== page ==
kernel configuration and installation

Ken Moffat ken at
Wed Oct 29 05:30:08 PDT 2008

On Tue, Oct 28, 2008 at 10:13:01PM -0700, Rob Thornton wrote:
> This is my second time through LFS. The first with LFS 6.3 and now 
> through LFS SVN. I have a couple questions on installing and configuring 
> the Linux kernel...
> 1) When enabling ALSA support, should the LFS book not recommend that 
> the card drivers be loaded as modules so when updated versions of the 
> ALSA source are installed the kernel can load them rather than remaking 
> a new kernel?
> 2) If, for example, the existing kernel only supports ALSA 1.0.13 (for 
> kernel in LFS6.3), but the current ALSA source version is 
> 1.0.17...Will the current kernel support modules for the latest ALSA 
> version or, does that leave me with upgrading the kernel? If so, why 
> even bother making these drivers modular with separate source? For minor 
> revisions only?
 You build alsa more often than you compile kernels ?  Each to his
own (I compile kernels often, but my desktop only gets updated for
new features I think will be useful, or for known vulnerabilities).

 Distros usually make everything modular so that they can support
most hardware, I don't know if upgrading userspace alsa requires a
newer kernel - I suppose it might do occasionally, but distros can
enforce that.

> 3a) If a new kernel should not be installed with previous version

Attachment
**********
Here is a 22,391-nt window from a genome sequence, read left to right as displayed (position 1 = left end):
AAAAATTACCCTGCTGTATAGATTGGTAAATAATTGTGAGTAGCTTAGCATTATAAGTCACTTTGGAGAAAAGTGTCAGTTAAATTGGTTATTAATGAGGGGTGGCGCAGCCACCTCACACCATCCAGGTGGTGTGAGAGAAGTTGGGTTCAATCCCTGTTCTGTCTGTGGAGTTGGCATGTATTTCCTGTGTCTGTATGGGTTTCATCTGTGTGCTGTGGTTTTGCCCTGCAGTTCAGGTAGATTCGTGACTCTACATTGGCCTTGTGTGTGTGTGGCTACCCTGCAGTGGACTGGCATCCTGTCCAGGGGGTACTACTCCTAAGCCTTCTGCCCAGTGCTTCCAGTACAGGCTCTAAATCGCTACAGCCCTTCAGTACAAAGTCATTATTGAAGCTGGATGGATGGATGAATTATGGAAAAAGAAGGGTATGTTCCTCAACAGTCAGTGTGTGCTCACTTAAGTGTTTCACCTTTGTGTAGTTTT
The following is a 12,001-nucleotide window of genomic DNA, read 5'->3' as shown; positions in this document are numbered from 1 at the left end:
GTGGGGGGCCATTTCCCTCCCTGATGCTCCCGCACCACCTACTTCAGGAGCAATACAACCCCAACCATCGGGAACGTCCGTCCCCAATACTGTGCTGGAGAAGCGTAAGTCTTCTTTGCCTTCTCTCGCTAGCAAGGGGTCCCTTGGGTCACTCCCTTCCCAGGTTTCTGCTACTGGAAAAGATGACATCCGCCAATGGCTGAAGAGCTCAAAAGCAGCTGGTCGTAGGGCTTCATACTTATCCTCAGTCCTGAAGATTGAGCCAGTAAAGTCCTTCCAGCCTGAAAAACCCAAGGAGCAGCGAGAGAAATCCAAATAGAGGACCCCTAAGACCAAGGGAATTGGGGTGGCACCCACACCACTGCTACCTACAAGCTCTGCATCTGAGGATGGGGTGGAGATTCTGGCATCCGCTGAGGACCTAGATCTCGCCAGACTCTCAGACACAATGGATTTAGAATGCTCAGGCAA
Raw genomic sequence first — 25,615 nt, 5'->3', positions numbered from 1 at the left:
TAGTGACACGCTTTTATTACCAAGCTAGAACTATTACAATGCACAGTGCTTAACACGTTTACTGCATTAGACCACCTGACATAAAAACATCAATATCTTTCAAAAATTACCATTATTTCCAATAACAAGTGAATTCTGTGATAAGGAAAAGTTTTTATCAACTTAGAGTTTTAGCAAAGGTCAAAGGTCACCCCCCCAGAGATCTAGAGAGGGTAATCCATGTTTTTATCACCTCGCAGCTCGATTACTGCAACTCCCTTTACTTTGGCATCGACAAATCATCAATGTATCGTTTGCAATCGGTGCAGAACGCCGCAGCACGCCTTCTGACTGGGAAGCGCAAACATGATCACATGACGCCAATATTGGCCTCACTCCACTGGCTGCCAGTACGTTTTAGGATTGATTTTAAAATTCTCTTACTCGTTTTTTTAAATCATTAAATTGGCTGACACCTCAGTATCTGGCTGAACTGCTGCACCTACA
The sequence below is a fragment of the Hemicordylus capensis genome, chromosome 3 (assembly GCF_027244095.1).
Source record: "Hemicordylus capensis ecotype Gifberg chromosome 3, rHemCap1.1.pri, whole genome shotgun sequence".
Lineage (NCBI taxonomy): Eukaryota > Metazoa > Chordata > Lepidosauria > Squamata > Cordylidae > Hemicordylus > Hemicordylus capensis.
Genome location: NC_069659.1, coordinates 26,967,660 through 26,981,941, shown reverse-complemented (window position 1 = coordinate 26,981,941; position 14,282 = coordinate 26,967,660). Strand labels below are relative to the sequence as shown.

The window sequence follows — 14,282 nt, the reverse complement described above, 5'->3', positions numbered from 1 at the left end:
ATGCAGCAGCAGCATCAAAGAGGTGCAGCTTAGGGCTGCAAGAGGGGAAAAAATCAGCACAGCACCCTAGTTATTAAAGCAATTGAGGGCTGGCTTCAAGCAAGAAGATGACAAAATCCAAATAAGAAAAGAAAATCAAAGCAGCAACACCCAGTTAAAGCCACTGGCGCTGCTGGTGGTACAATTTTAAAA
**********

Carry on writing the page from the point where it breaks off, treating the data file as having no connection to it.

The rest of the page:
> headers (an upgrade from to or 2.6.26.x to 2.6.27.x, 
> for example), and the installed kernel headers should be the ones that 
> gcc and binutils were compiled I need to reinstall the 
> kernel and toolchain from scratch or the entire system a la LFS?
> 3b) To upgrade the it as simple as installing new kernel 
> headers, recompiling the toolchain against the new headers, then 
> installing a new kernel?
> 3c) How do other distributions get around this? Like Debian or Ubuntu, 
> which install new kernel images without updating the toolchain? Are they 
> just foolish or have I missed something completely?
> Rob Thornton

 Yes, I think you've missed the important thing ;)  The kernel
headers are what glibc was compiled against, and they should not be
changed unless you upgrade glibc [ and before anyone misconstrues
that, we *don't* support upgrading glibc - when the time comes,
build a new system ].

 To upgrade the kernel -

(i) Unpack the source.  If you are working from the original
tarball (e.g. from to 
 - *revert* the original 'stable' patch (patch- to get back
   to Linus's release
 - apply the patches for each of his releases (patch-2.6.2{3,4,5,6})
 - apply the current 'stable' patch (patch-

 I'm spelling this out because some people don't realise that stable
patches are always applied against Linus's release - in the same
way, when comes out you first revert patch-

 Of course, you can download the tarball for linux- if you

(ii) Configure it, commonly by 'zcat /proc/config.gz >.config ; make

(iii) make ;  make modules_install ; cp arch/x86/boot/bzImage
/boot/this-new-kernel [ or whatever, on other architectures ] ;
mae sure that the bootloader knows about it (edit menu.lst for

 - That's all.

das eine Mal als Tragödie, das andere Mal als Farce

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